published Wednesday, March 20, 2013
Jim Gaffigan is the Tom Hanks of stand-up comedy. A large pale fellow who is beloved by all, non offensive yet sharp, quiet yet clever, and at the absolute peak of his profession. Gaffigan is one of the five top comedians in terms of ticket sales in the country; his two shows this Friday at the Majestic Theater sold out quickly. He’s appeared on Late Show with David Letterman and Conan O’Brien’s Late Night more times than anyone can count, and his Pale Force series of animated short with O’Brien were a big hit. Gaffigan’s CDs and DVDs achieved platinum sales ranking.
In the past couple of years, Gaffigan has branched out from stand-up. His book, Dad is Fat, about living with his wife, Jeannie Noth Gaffigan, and five children under the age of eight in a small New York apartment, will be released in May, and a CBS television pilot, Gaffigan, on the same topic, is in production. He’s appeared on all the hip televisions comedies including The Daily Show with Jon Stewart, Flight of the Conchords, and Portlandia, as well as a number of dramas such as Law & Order, and has appeared in movies including Mike Myers’ The Love Guru and Sam Mendes’ Away We Go. Gaffigan even performed on Broadway in That Championship Season, with theater luminaries like Brian Cox.
Gaffigan took time from his White Bread Tour to speak with TheaterJones.
TheaterJones: Greetings Pale one. I am also a pink person with vampire skin.
Jim Gaffigan: Oh, you are a pale one.
You are touring with your entire family on a bus. If anything would teach you how to live in a bus with a wife and five kids, I guess living in NYC in a two-bedroom apartment would.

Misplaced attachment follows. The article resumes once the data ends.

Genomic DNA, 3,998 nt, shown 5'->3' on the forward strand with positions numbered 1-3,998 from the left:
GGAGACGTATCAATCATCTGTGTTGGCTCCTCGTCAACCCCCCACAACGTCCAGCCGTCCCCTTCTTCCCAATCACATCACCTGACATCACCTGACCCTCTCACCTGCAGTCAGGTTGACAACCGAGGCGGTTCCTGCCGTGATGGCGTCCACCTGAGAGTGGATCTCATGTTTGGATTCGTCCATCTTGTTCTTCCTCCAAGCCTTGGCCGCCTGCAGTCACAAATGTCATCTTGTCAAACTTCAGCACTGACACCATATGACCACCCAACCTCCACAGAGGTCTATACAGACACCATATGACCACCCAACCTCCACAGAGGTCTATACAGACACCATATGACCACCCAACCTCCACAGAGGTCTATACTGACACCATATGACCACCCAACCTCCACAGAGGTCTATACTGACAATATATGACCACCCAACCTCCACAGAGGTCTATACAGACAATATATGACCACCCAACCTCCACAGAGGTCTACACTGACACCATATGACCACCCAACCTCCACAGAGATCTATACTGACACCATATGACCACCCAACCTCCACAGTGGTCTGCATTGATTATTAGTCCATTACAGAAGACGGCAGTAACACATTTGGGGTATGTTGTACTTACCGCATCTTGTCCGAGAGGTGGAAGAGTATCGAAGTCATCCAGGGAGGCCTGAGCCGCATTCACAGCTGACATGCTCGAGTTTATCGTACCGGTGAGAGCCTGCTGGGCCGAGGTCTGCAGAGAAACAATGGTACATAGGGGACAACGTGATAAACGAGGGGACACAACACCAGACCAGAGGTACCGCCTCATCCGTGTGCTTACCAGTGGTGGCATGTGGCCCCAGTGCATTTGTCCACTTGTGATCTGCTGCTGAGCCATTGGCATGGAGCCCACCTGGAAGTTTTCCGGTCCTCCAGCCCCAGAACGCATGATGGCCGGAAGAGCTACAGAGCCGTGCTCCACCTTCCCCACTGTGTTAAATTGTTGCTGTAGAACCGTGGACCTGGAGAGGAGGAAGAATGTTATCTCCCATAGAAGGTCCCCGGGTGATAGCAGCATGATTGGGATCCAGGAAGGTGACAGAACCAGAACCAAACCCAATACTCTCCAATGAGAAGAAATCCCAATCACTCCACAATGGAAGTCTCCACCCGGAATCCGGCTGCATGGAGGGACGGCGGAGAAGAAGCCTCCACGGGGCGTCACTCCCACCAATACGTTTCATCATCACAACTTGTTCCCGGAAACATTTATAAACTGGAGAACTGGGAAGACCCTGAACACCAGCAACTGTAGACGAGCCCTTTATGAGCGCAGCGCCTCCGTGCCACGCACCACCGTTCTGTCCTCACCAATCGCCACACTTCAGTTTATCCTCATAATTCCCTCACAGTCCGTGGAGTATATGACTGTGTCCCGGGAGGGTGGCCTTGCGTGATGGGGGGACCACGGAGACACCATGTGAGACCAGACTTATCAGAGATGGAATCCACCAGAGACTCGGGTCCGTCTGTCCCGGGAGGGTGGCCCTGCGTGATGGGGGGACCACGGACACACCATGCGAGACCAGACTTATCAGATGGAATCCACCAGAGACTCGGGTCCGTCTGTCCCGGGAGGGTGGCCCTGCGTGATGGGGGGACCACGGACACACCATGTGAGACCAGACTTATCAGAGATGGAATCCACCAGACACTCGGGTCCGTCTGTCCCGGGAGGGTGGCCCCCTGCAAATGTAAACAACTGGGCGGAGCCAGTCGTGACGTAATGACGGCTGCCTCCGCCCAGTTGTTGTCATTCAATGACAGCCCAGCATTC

The bus is roughly the same size as our apartment. I wish that were a joke. But really, it’s just great. I really do hate being away from my kids. It’s a luxury that I can do the bus. But it’s also a necessity. I’ve got five kids, I’ve got to get out there and earn the money.
I imagine you must not have much of a sense of smell, with children‘s tendency to leak bodily fluids.
My wife is wonder woman, so she is all over that kind of stuff. We’ve got two in diapers and one in a pull-up right now, so nighttime is always an adventure in changing diapers.
What‘s your idea of a perfect family excursion in New York City?
My kids are so young. We’ve done great stuff. We’ve taken them to Annie and the Rockettes show. But really, just going to a park and running around with them is the best. In New York too often we’re trying to scrape by and get things done. When we go on the bus tour we always do different things that keep the kids interested, unique regional cultural things. Like when we’re in Texas we’re going to go horseback riding. We’re going to go fishing in Little Rock.
[Break here for long discussion about shrines to Our Lady of Guadalupe in Texas and Oklahoma. The Gaffigans are Catholic.]
How did you get from Midwest to New York City? Did you go through Chicago first?